Seasonal Allergies and Outdoor Training

 
 

How to Workout and Run Symptom-free Outdoors

Before reading this…please consult with your doctor first. What works for me will not work for the next person. OH and I’m not a doctor!

If you’re like me and suffer from seasonal allergies_hay fever or asthma, sometimes training outdoors can be daunting.  For me, my allergies hit when I least expect it but now I know how to take better care of myself after visiting the doctor one too many times and doing a little more research.

Check out these great tips!

  • Plan Workouts when the Pollen Counts are Low

Pollen concentrations are usually at their highest from 5 a.m. to 10 a.m., according to the American Academy of Allergy, Asthma, and Immunology association, so make sure you plan your workouts at another time during the day.

For many of us, we develop symptoms when the pollen count is 20 to 100 grains per cubic meter while others can tolerate much higher counts. Pay attention to the pollen counts in your area, keep track of your allergy symptoms and when they occur. I suggest running/working out outside when the pollen count is below your personal tolerance level.

  • Avoid Watery & Itchy Eyes with the Right Shades!

If you suffer from itchy, watery eyes during allergy season, try wearing wraparound sunglasses when outside. I know it may not be all that fashionable, but make it work. “You better WORK IT GURL!”…sorry…I get a little excited. If wraparounds are not your thing, use eyedrops an hour before you head out the door.

  • Hit the Treadmill on a Windy Day

I KNOOOOW, treadmills can be boring but your health is more important. The wind spreads pollen throughout the air, so running indoors when it's windy can help. Here’s another tip, you may even want to avoid running outdoors the day after high winds as well. I know!

  • Cover Your Nose and Mouth

If you think wraparound sunglasses are uncool, looking like a bank robber may not help either BUT you might want to consider wearing a mask or bandana to cover your mouth and nose. It will decrease the amount of pollen that gets into your nose and lungs.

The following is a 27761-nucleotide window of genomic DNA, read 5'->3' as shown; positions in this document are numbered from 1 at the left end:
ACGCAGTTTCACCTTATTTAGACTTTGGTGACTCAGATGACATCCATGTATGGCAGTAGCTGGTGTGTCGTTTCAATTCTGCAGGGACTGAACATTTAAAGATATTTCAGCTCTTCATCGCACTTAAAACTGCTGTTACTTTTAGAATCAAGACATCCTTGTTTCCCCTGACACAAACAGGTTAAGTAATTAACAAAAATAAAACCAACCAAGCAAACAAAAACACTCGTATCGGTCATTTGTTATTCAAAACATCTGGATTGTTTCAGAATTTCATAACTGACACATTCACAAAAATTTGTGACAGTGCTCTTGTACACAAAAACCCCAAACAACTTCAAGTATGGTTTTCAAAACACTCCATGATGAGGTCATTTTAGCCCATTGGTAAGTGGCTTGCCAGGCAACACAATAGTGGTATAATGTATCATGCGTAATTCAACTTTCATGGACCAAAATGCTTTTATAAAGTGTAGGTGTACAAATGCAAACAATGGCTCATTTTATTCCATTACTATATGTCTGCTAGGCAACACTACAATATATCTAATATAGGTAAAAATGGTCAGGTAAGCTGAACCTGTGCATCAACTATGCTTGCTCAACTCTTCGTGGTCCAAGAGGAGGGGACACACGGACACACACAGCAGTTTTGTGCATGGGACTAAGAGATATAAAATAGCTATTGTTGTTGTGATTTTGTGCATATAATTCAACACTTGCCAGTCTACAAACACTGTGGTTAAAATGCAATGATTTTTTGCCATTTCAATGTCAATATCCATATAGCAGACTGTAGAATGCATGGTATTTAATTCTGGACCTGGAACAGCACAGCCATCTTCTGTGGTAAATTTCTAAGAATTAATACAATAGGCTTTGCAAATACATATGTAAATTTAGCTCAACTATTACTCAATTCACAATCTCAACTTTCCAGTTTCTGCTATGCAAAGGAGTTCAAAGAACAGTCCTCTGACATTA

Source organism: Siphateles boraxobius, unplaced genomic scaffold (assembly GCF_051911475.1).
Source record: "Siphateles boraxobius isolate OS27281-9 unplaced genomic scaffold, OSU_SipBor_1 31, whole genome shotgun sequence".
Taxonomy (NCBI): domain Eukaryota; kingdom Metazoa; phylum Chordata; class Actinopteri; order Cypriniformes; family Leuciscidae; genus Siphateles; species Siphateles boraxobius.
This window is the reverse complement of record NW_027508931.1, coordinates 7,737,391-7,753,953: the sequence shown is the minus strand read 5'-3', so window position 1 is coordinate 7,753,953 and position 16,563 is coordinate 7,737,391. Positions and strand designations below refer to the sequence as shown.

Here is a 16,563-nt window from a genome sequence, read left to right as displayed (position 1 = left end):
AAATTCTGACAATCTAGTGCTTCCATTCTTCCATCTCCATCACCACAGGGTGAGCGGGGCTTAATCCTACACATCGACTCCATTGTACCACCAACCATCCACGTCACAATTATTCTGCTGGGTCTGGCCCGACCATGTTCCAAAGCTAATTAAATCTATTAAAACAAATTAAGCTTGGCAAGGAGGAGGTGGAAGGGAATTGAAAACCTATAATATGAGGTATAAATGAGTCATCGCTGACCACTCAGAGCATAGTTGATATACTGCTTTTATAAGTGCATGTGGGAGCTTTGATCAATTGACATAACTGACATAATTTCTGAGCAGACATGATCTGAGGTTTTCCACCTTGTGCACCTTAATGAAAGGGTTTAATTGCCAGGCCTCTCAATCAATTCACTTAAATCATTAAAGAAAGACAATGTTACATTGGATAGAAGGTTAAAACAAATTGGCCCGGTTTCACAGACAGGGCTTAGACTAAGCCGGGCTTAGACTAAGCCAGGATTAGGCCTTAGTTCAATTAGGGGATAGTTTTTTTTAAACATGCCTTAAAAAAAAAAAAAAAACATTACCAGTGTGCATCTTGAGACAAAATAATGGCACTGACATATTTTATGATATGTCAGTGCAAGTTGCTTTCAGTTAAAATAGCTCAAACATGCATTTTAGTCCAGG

• Run after a Rainstorm . . . The BEST

I ABSOLUTELY LOVE running after it rains. After a nice wet storm, the pollen count drops drastically because the rain washes pollen away and you are less likely to experience symptoms after it rains.

  • Clean that a$$, a$ soon a$ possible, after an Outdoor Workout

The worst allergy symptoms usually don't occur until about an hour after you come in contact with the pollen, so you may actually be able to run outdoors without experiencing symptoms. But to reduce your risk of symptoms after your outdoor workout, make sure you take a shower and put on clean clothes as soon as you get back.

  • Follow the Doctor’s order and Take Your Medication!

In the past, I was the WORST at taking my allergy and asthma medicine but now, I hate to miss out on the fun of being outdoors, so I am ahead of the game. Again, follow your doctor’s instructions. If you have asthma, use your inhaler approximately 15-30 minutes before you start any physical activity, and make sure you warm up SLOWLY. Always have your inhaler with you when working out or on the go. When it comes to allergy medicine, consult your doctor, drink lots of water and BLOW THAT NOSE!

GOOD LUCK and DO NOT SNEEZE ON ME!

American Academy of Allergy, Asthma, and Immunology | pollen.com | treadmill workouts | blog inspired by Christine Luff

Posted on April 2, 2019 and filed under Wellness, Training, Running, Fitness, Health.